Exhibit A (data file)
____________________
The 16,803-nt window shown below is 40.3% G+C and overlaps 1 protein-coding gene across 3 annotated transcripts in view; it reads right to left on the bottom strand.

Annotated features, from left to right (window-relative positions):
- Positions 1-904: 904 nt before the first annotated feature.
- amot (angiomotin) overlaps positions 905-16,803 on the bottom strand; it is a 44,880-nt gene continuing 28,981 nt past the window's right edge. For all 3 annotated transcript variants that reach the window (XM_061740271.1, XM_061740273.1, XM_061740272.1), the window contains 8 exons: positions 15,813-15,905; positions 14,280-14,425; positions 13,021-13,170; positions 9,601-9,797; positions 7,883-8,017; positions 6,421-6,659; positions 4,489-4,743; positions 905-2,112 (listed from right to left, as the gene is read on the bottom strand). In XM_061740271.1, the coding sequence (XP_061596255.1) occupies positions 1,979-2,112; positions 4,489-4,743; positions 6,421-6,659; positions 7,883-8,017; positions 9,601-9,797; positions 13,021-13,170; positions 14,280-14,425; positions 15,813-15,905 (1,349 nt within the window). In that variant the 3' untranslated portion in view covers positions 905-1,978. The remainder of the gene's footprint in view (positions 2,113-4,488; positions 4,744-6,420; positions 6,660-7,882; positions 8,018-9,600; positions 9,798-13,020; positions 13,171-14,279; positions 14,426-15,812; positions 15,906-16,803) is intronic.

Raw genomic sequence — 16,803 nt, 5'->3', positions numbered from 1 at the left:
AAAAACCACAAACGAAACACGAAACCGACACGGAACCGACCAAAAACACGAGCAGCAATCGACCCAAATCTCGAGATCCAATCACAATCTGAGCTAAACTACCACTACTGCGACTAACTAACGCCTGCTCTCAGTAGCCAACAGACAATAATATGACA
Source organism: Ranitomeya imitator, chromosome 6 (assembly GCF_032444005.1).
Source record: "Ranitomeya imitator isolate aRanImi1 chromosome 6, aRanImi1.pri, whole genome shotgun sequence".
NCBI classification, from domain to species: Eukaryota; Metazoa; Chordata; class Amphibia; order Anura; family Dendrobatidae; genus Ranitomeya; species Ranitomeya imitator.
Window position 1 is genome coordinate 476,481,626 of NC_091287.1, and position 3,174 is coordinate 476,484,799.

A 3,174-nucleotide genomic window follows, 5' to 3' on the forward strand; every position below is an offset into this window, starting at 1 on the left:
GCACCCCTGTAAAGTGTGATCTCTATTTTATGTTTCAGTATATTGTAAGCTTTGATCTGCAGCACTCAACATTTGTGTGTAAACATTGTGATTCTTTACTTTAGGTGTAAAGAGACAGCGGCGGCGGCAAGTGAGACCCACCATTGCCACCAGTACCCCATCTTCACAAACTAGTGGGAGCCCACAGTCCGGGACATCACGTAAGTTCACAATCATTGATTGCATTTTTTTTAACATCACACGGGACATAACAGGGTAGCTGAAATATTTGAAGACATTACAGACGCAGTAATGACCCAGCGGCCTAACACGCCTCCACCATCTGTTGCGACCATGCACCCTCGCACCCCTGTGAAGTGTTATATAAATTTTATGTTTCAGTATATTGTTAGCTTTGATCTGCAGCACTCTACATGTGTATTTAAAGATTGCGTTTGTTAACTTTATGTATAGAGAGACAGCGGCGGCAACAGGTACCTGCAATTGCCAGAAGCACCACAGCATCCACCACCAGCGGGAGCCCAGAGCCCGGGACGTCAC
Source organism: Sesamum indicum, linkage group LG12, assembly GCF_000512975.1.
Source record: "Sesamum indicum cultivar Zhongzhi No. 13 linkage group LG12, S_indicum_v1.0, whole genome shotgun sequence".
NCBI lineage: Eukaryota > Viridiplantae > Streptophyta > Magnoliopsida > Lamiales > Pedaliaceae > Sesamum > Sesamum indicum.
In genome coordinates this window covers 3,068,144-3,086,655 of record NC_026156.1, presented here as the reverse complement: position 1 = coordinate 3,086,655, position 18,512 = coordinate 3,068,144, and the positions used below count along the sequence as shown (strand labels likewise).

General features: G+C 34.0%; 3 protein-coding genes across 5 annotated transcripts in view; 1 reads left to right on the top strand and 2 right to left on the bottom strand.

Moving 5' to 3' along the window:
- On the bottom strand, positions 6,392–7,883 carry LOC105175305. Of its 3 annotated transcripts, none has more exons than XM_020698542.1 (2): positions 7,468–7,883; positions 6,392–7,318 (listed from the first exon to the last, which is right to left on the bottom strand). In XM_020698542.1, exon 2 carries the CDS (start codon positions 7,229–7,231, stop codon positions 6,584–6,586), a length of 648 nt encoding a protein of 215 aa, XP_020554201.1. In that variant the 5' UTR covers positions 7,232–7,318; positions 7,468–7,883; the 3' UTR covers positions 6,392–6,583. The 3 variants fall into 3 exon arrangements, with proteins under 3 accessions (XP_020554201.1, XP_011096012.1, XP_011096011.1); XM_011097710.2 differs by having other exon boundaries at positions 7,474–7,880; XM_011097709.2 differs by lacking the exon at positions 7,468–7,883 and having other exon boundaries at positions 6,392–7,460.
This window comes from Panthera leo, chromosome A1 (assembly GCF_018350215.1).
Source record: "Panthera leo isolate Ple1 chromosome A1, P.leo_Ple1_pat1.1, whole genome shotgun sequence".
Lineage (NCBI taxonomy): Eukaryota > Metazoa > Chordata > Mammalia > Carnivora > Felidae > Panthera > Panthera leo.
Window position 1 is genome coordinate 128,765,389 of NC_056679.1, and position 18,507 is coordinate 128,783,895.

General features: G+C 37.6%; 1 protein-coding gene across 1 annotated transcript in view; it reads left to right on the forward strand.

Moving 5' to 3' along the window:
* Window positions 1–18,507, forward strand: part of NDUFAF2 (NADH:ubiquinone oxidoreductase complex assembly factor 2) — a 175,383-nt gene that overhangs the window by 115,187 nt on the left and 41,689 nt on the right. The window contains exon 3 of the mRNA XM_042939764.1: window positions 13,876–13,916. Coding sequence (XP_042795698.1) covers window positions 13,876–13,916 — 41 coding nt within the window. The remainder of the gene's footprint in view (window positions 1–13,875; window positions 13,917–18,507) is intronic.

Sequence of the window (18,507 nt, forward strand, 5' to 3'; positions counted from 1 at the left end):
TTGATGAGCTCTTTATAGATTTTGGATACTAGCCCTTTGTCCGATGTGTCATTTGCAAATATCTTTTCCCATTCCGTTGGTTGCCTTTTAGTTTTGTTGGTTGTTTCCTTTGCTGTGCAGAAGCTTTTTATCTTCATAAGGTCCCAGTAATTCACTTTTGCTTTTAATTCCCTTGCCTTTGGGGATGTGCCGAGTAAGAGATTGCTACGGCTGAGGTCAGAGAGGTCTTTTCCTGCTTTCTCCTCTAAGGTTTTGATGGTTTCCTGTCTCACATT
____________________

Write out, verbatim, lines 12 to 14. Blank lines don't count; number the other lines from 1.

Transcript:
GCACCCCTGTAAAGTGTGATCTCTATTTTATGTTTCAGTATATTGTAAGCTTTGATCTGCAGCACTCAACATTTGTGTGTAAACATTGTGATTCTTTACTTTAGGTGTAAAGAGACAGCGGCGGCGGCAAGTGAGACCCACCATTGCCACCAGTACCCCATCTTCACAAACTAGTGGGAGCCCACAGTCCGGGACATCACGTAAGTTCACAATCATTGATTGCATTTTTTTTAACATCACACGGGACATAACAGGGTAGCTGAAATATTTGAAGACATTACAGACGCAGTAATGACCCAGCGGCCTAACACGCCTCCACCATCTGTTGCGACCATGCACCCTCGCACCCCTGTGAAGTGTTATATAAATTTTATGTTTCAGTATATTGTTAGCTTTGATCTGCAGCACTCTACATGTGTATTTAAAGATTGCGTTTGTTAACTTTATGTATAGAGAGACAGCGGCGGCAACAGGTACCTGCAATTGCCAGAAGCACCACAGCATCCACCACCAGCGGGAGCCCAGAGCCCGGGACGTCAC
Source organism: Sesamum indicum, linkage group LG12, assembly GCF_000512975.1.
Source record: "Sesamum indicum cultivar Zhongzhi No. 13 linkage group LG12, S_indicum_v1.0, whole genome shotgun sequence".